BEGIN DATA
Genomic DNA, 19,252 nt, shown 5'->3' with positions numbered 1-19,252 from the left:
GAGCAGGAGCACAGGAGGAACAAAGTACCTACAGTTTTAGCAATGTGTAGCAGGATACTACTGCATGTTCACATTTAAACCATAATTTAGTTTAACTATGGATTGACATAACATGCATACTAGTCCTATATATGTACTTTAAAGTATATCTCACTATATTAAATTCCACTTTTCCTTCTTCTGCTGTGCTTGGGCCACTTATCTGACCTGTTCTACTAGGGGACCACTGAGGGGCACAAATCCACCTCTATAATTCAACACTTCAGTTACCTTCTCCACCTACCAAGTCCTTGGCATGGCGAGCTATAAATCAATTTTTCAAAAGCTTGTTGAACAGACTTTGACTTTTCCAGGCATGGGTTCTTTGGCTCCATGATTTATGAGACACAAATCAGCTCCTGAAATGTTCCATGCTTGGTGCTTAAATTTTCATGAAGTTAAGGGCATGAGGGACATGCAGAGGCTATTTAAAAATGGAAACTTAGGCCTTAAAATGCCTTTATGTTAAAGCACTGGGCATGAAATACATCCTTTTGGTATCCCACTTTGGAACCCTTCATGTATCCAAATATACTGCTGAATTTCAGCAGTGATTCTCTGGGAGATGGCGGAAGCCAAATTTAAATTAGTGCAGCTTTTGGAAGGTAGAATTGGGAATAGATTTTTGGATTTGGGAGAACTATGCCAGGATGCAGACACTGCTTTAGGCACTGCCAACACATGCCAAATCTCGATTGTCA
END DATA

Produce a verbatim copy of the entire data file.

Genomic DNA, 19,252 nt, shown 5'->3' with positions numbered 1-19,252 from the left:
GAGCAGGAGCACAGGAGGAACAAAGTACCTACAGTTTTAGCAATGTGTAGCAGGATACTACTGCATGTTCACATTTAAACCATAATTTAGTTTAACTATGGATTGACATAACATGCATACTAGTCCTATATATGTACTTTAAAGTATATCTCACTATATTAAATTCCACTTTTCCTTCTTCTGCTGTGCTTGGGCCACTTATCTGACCTGTTCTACTAGGGGACCACTGAGGGGCACAAATCCACCTCTATAATTCAACACTTCAGTTACCTTCTCCACCTACCAAGTCCTTGGCATGGCGAGCTATAAATCAATTTTTCAAAAGCTTGTTGAACAGACTTTGACTTTTCCAGGCATGGGTTCTTTGGCTCCATGATTTATGAGACACAAATCAGCTCCTGAAATGTTCCATGCTTGGTGCTTAAATTTTCATGAAGTTAAGGGCATGAGGGACATGCAGAGGCTATTTAAAAATGGAAACTTAGGCCTTAAAATGCCTTTATGTTAAAGCACTGGGCATGAAATACATCCTTTTGGTATCCCACTTTGGAACCCTTCATGTATCCAAATATACTGCTGAATTTCAGCAGTGATTCTCTGGGAGATGGCGGAAGCCAAATTTAAATTAGTGCAGCTTTTGGAAGGTAGAATTGGGAATAGATTTTTGGATTTGGGAGAACTATGCCAGGATGCAGACACTGCTTTAGGCACTGCCAACACATGCCAAATCTCGATTGTCA